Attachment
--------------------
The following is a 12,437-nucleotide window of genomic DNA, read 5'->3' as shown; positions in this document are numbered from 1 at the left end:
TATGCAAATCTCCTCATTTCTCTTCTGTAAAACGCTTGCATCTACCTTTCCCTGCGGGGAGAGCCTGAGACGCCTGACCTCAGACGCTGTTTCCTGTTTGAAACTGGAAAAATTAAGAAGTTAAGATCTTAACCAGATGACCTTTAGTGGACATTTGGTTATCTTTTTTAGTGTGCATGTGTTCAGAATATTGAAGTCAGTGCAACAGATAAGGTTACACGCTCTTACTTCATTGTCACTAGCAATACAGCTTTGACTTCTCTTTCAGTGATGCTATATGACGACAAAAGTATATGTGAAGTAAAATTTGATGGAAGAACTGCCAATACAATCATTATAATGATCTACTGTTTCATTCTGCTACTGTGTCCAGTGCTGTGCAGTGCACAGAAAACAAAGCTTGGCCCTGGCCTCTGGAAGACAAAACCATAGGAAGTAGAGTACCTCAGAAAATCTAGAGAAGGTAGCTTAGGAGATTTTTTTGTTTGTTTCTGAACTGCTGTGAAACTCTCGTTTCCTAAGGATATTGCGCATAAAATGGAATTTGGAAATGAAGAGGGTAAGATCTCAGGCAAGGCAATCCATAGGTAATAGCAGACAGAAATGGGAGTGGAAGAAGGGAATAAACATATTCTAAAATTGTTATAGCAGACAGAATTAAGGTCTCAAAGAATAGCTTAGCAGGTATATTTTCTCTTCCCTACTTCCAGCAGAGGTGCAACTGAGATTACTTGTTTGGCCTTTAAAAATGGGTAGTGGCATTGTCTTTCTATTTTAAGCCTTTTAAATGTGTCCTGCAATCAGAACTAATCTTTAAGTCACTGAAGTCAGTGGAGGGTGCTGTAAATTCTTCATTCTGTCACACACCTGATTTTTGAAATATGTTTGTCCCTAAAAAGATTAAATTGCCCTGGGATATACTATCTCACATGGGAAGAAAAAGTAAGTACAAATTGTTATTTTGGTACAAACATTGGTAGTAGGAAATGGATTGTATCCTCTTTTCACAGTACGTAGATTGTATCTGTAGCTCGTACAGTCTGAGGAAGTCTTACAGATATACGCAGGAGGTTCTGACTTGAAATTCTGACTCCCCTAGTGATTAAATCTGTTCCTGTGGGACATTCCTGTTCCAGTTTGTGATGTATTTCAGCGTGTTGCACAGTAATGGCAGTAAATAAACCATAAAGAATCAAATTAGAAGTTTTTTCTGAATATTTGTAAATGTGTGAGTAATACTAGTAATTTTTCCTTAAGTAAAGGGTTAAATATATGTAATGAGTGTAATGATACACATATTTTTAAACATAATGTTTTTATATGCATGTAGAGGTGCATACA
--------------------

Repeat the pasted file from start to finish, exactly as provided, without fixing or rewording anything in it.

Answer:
The following is a 12,437-nucleotide window of genomic DNA, read 5'->3' as shown; positions in this document are numbered from 1 at the left end:
TATGCAAATCTCCTCATTTCTCTTCTGTAAAACGCTTGCATCTACCTTTCCCTGCGGGGAGAGCCTGAGACGCCTGACCTCAGACGCTGTTTCCTGTTTGAAACTGGAAAAATTAAGAAGTTAAGATCTTAACCAGATGACCTTTAGTGGACATTTGGTTATCTTTTTTAGTGTGCATGTGTTCAGAATATTGAAGTCAGTGCAACAGATAAGGTTACACGCTCTTACTTCATTGTCACTAGCAATACAGCTTTGACTTCTCTTTCAGTGATGCTATATGACGACAAAAGTATATGTGAAGTAAAATTTGATGGAAGAACTGCCAATACAATCATTATAATGATCTACTGTTTCATTCTGCTACTGTGTCCAGTGCTGTGCAGTGCACAGAAAACAAAGCTTGGCCCTGGCCTCTGGAAGACAAAACCATAGGAAGTAGAGTACCTCAGAAAATCTAGAGAAGGTAGCTTAGGAGATTTTTTTGTTTGTTTCTGAACTGCTGTGAAACTCTCGTTTCCTAAGGATATTGCGCATAAAATGGAATTTGGAAATGAAGAGGGTAAGATCTCAGGCAAGGCAATCCATAGGTAATAGCAGACAGAAATGGGAGTGGAAGAAGGGAATAAACATATTCTAAAATTGTTATAGCAGACAGAATTAAGGTCTCAAAGAATAGCTTAGCAGGTATATTTTCTCTTCCCTACTTCCAGCAGAGGTGCAACTGAGATTACTTGTTTGGCCTTTAAAAATGGGTAGTGGCATTGTCTTTCTATTTTAAGCCTTTTAAATGTGTCCTGCAATCAGAACTAATCTTTAAGTCACTGAAGTCAGTGGAGGGTGCTGTAAATTCTTCATTCTGTCACACACCTGATTTTTGAAATATGTTTGTCCCTAAAAAGATTAAATTGCCCTGGGATATACTATCTCACATGGGAAGAAAAAGTAAGTACAAATTGTTATTTTGGTACAAACATTGGTAGTAGGAAATGGATTGTATCCTCTTTTCACAGTACGTAGATTGTATCTGTAGCTCGTACAGTCTGAGGAAGTCTTACAGATATACGCAGGAGGTTCTGACTTGAAATTCTGACTCCCCTAGTGATTAAATCTGTTCCTGTGGGACATTCCTGTTCCAGTTTGTGATGTATTTCAGCGTGTTGCACAGTAATGGCAGTAAATAAACCATAAAGAATCAAATTAGAAGTTTTTTCTGAATATTTGTAAATGTGTGAGTAATACTAGTAATTTTTCCTTAAGTAAAGGGTTAAATATATGTAATGAGTGTAATGATACACATATTTTTAAACATAATGTTTTTATATGCATGTAGAGGTGCATACA